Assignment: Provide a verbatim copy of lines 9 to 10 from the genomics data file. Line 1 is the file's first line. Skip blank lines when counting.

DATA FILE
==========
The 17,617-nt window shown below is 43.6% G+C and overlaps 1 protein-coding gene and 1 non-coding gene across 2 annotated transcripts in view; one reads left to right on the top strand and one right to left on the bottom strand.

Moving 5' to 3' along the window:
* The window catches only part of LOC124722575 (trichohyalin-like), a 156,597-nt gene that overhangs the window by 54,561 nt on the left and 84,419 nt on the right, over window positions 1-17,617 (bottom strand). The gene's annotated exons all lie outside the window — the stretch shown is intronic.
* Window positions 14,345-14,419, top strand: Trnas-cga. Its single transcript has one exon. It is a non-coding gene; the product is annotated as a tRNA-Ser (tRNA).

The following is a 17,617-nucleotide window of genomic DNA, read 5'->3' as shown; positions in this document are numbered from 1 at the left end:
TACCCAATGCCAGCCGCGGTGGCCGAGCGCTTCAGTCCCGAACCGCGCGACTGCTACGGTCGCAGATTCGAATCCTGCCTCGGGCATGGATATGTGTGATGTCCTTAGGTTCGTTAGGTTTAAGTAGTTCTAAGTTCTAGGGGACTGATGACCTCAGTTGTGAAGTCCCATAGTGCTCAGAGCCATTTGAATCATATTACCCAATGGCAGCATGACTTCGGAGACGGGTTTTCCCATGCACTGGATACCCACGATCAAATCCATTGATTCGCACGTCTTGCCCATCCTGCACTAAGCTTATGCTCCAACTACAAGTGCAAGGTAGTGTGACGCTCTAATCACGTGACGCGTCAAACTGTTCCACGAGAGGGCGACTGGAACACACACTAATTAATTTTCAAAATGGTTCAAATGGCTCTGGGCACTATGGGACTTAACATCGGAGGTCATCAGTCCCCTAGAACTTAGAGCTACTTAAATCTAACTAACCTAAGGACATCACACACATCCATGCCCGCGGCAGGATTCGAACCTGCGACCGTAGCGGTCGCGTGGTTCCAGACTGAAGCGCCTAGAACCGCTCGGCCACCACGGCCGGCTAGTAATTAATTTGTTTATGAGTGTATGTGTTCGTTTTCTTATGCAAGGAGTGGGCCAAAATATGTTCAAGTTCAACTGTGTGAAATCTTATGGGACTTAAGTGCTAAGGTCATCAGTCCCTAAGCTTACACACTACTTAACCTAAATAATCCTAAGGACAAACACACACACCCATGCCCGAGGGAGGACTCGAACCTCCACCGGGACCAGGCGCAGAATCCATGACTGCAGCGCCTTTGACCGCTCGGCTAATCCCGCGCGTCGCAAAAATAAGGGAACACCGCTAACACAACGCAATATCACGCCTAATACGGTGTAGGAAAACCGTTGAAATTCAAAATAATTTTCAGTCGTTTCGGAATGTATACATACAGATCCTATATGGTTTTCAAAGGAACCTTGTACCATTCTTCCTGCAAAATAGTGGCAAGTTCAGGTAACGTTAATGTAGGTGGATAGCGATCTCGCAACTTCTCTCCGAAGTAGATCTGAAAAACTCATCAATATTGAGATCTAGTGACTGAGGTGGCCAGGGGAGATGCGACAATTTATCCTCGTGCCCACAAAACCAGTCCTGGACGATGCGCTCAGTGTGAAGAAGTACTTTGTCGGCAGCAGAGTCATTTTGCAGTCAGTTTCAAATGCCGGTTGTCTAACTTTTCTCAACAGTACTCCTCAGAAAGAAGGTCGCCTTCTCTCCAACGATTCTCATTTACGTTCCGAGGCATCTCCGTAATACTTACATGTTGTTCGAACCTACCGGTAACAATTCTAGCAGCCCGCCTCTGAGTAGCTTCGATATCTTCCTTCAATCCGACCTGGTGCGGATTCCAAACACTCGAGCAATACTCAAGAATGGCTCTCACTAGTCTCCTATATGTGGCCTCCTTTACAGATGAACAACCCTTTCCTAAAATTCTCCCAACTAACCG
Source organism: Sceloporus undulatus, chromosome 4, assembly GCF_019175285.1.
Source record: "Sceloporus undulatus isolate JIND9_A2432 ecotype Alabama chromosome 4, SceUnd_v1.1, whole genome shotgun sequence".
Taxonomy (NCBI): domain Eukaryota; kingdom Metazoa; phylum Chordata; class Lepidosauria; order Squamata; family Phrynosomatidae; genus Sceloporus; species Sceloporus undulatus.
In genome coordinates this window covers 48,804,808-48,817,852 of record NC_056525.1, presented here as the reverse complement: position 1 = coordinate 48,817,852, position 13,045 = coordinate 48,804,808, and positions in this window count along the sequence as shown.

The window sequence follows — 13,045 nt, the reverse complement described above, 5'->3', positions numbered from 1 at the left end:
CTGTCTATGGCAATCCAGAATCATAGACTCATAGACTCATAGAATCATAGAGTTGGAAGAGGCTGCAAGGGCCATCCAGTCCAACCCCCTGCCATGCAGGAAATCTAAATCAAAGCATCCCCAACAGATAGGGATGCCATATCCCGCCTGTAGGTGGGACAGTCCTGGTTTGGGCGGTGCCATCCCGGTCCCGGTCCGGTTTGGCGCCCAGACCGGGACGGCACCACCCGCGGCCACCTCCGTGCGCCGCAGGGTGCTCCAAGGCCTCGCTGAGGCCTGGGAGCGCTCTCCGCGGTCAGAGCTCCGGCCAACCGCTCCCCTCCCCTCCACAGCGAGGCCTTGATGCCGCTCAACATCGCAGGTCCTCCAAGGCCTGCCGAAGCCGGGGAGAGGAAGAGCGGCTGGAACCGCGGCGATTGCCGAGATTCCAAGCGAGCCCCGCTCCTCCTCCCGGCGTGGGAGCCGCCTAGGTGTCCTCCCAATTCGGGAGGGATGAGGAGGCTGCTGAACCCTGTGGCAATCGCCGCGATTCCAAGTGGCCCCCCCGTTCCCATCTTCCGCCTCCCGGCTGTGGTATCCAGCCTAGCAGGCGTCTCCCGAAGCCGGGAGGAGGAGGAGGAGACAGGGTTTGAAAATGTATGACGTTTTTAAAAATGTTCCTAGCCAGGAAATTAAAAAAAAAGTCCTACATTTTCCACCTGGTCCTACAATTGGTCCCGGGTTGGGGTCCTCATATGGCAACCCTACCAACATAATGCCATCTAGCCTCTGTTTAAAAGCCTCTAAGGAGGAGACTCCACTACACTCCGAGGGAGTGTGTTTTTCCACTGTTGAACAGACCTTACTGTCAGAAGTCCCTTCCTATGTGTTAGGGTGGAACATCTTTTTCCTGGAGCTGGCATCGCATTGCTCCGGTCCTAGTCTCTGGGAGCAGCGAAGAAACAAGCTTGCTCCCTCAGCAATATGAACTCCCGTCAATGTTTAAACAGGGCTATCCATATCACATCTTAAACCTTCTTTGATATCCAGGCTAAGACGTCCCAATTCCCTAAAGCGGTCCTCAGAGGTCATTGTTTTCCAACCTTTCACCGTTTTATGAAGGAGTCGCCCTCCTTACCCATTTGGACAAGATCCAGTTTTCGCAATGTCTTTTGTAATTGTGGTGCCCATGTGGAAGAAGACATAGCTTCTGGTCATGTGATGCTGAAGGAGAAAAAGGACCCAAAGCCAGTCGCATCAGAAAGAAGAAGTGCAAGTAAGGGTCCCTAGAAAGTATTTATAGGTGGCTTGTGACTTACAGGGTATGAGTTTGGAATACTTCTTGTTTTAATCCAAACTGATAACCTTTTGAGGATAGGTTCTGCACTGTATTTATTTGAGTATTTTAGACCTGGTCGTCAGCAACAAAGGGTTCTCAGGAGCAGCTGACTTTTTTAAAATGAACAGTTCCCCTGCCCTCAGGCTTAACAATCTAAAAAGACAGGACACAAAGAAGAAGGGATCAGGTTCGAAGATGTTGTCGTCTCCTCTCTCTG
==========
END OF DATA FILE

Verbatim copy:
Taxonomy (NCBI): domain Eukaryota; kingdom Metazoa; phylum Chordata; class Lepidosauria; order Squamata; family Phrynosomatidae; genus Sceloporus; species Sceloporus undulatus.
In genome coordinates this window covers 48,804,808-48,817,852 of record NC_056525.1, presented here as the reverse complement: position 1 = coordinate 48,817,852, position 13,045 = coordinate 48,804,808, and positions in this window count along the sequence as shown.